Long necklaces, beads, earrings, bracelets and rings should be avoided as they may get caught in machinery or equipment. Excessive make-up or hairstyles may intimidate or present a poor image and should be avoided.

 

LIFTING AND HANDLING

Staff will frequently be called upon to lift things. This may seem unimportant but even lifting a bucket from the floor to the kitchen sink may cause strain. In bending, the weight of the upper part of the body subjects the discs of the spine to considerable stress. If done incorrectly the discs may be damaged, causing considerable pain.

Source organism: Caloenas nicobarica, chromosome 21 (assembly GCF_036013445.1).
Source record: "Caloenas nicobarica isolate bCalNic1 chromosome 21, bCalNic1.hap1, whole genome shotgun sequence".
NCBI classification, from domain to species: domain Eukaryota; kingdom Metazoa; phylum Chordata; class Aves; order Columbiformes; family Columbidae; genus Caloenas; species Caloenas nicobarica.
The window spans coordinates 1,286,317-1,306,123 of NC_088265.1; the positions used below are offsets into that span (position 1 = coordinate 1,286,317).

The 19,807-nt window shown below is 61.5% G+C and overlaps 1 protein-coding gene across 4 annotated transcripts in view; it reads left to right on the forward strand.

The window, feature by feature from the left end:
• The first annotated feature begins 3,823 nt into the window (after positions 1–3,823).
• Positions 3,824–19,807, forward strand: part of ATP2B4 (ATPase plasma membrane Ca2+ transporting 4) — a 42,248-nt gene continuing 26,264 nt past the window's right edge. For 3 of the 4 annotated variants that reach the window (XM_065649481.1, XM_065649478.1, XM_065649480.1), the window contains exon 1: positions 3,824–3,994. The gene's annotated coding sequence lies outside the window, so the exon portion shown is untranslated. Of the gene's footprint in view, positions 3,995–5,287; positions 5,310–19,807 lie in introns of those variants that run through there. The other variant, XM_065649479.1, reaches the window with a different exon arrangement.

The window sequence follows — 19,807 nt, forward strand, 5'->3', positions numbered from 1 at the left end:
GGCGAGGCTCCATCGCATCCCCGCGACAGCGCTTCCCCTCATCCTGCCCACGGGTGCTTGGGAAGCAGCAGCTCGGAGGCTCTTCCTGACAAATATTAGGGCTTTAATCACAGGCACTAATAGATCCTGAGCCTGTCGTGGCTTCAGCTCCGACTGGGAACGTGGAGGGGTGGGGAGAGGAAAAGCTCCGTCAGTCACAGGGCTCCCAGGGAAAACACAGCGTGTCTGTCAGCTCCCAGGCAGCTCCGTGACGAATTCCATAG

Training should be given in the correct method of lifting to prevent strains and other internal injuries. Staff with any medical problem that would place them at risk when lifting should be identified.

 

Lifting

  • Decisions should be based on the interests of health and safety.
  • If necessary, two people should be used to lift heavy loads.
  • Stand close to the object to be lifted, place feet wide apart.
  • Bend knees, keep back straight, get a good grip and keep the object to be lifted close to the body.
  • Lift gradually, straighten knees and stand up using leg muscles, avoiding quick and jerky movements.

Pushing and pulling

  • Get a firm grip of the object.
  • Keep back as straight as possible.
  • Brace feet for maximum leg power.
  • Bend knees – giving best distribution of body weight.

Carrying

  • Keep object to be carried close to the body.
  • Avoid twisting and turning – change direction by moving feet.